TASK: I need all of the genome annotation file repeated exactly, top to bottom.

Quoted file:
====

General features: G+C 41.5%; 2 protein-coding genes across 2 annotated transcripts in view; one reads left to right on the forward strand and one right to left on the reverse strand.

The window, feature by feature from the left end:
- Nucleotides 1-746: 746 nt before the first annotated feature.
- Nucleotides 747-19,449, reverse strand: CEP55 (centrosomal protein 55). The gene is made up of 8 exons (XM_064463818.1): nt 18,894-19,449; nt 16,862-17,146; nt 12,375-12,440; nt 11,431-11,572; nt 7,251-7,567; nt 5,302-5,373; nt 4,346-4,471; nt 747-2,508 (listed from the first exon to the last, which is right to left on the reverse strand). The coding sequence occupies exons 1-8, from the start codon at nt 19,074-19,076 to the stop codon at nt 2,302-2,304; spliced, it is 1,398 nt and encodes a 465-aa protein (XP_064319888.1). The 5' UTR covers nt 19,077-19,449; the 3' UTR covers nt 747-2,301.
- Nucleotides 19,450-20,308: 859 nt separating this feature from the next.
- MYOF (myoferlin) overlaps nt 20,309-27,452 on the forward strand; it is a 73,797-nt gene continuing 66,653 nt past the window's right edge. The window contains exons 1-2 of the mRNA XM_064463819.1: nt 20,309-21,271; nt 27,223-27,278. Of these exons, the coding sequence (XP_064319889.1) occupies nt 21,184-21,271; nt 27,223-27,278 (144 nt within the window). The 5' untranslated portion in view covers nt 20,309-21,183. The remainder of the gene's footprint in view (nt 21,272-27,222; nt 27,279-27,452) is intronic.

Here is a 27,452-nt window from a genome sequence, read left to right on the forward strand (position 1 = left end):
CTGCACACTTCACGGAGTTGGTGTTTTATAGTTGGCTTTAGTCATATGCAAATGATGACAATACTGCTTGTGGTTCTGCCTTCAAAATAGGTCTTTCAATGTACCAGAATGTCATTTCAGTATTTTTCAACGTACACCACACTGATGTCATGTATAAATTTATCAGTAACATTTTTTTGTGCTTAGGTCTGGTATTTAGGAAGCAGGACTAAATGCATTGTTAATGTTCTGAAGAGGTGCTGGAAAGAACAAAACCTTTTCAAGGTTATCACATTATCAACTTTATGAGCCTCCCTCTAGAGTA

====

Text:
General features: G+C 41.5%; 2 protein-coding genes across 2 annotated transcripts in view; one reads left to right on the forward strand and one right to left on the reverse strand.

The window, feature by feature from the left end:
- Nucleotides 1-746: 746 nt before the first annotated feature.
- Nucleotides 747-19,449, reverse strand: CEP55 (centrosomal protein 55). The gene is made up of 8 exons (XM_064463818.1): nt 18,894-19,449; nt 16,862-17,146; nt 12,375-12,440; nt 11,431-11,572; nt 7,251-7,567; nt 5,302-5,373; nt 4,346-4,471; nt 747-2,508 (listed from the first exon to the last, which is right to left on the reverse strand). The coding sequence occupies exons 1-8, from the start codon at nt 19,074-19,076 to the stop codon at nt 2,302-2,304; spliced, it is 1,398 nt and encodes a 465-aa protein (XP_064319888.1). The 5' UTR covers nt 19,077-19,449; the 3' UTR covers nt 747-2,301.
- Nucleotides 19,450-20,308: 859 nt separating this feature from the next.
- MYOF (myoferlin) overlaps nt 20,309-27,452 on the forward strand; it is a 73,797-nt gene continuing 66,653 nt past the window's right edge. The window contains exons 1-2 of the mRNA XM_064463819.1: nt 20,309-21,271; nt 27,223-27,278. Of these exons, the coding sequence (XP_064319889.1) occupies nt 21,184-21,271; nt 27,223-27,278 (144 nt within the window). The 5' untranslated portion in view covers nt 20,309-21,183. The remainder of the gene's footprint in view (nt 21,272-27,222; nt 27,279-27,452) is intronic.

Here is a 27,452-nt window from a genome sequence, read left to right on the forward strand (position 1 = left end):
CTGCACACTTCACGGAGTTGGTGTTTTATAGTTGGCTTTAGTCATATGCAAATGATGACAATACTGCTTGTGGTTCTGCCTTCAAAATAGGTCTTTCAATGTACCAGAATGTCATTTCAGTATTTTTCAACGTACACCACACTGATGTCATGTATAAATTTATCAGTAACATTTTTTTGTGCTTAGGTCTGGTATTTAGGAAGCAGGACTAAATGCATTGTTAATGTTCTGAAGAGGTGCTGGAAAGAACAAAACCTTTTCAAGGTTATCACATTATCAACTTTATGAGCCTCCCTCTAGAGTA